A comprehensive randomized control study that came out earlier this year suggests that engaging in moderate aerobic exercise can significantly increase male fertility rates in previously infertile men. The study was conducted over a 24-week intervention period, with both exercise and non-exercise groups being physically similar in terms of body composition, semen quality, markers of inflammation and oxidative stress.
Throughout the course of the study, measurements were taken against baseline measurements, showing significant improvements in the exercise group in following areas: Increase in Vo2 Max, which measures aerobic capacity, an increase in semen quality and decrease in sperm DNA damage, decreased markers of oxidative stress, and decreased pro-inflammatory markers. Furthermore, during and post intervention, there were more total pregnancies and live births in the exercise group than in the control group, which reported 0% live births.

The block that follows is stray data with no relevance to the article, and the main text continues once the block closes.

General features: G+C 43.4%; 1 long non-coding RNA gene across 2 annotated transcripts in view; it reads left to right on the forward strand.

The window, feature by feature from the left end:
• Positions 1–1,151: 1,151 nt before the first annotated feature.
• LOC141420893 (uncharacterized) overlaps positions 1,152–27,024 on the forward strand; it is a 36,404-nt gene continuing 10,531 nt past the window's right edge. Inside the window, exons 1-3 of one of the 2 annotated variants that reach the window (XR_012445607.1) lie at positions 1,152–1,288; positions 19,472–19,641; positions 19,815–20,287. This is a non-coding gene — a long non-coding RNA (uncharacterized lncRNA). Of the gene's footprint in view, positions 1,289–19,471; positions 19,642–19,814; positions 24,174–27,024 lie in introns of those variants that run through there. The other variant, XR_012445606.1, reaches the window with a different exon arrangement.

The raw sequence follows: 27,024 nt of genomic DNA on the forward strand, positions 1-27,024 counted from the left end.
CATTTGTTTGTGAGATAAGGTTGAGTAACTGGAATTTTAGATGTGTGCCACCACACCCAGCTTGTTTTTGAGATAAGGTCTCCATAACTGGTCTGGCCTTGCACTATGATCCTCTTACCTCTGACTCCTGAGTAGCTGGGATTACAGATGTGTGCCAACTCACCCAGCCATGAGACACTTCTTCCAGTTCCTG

As the exercise subjects became more aerobically active, they experienced decreased body weight and body fat during the intervention. The decrease in oxidative stress is attributed to an increase in exercise-induced antioxidant enzymes. It was also reported that discontinuing exercise four weeks after the intervention period was not a long enough period have a significant adverse effect on fertility and pregnancy outcomes.
The take-away for men and couples hoping to increase their fertility, is that even a little goes a long way. Try to incorporate moderate physical activity into your lifestyle, 3-4 days/week, for at least 25 minutes per bout. Examples of moderate physical activity include:
Mowing the lawn
Light bicycling (10-12 miles/hour)
Kayaking in calm water
By Rima Sidhu, MS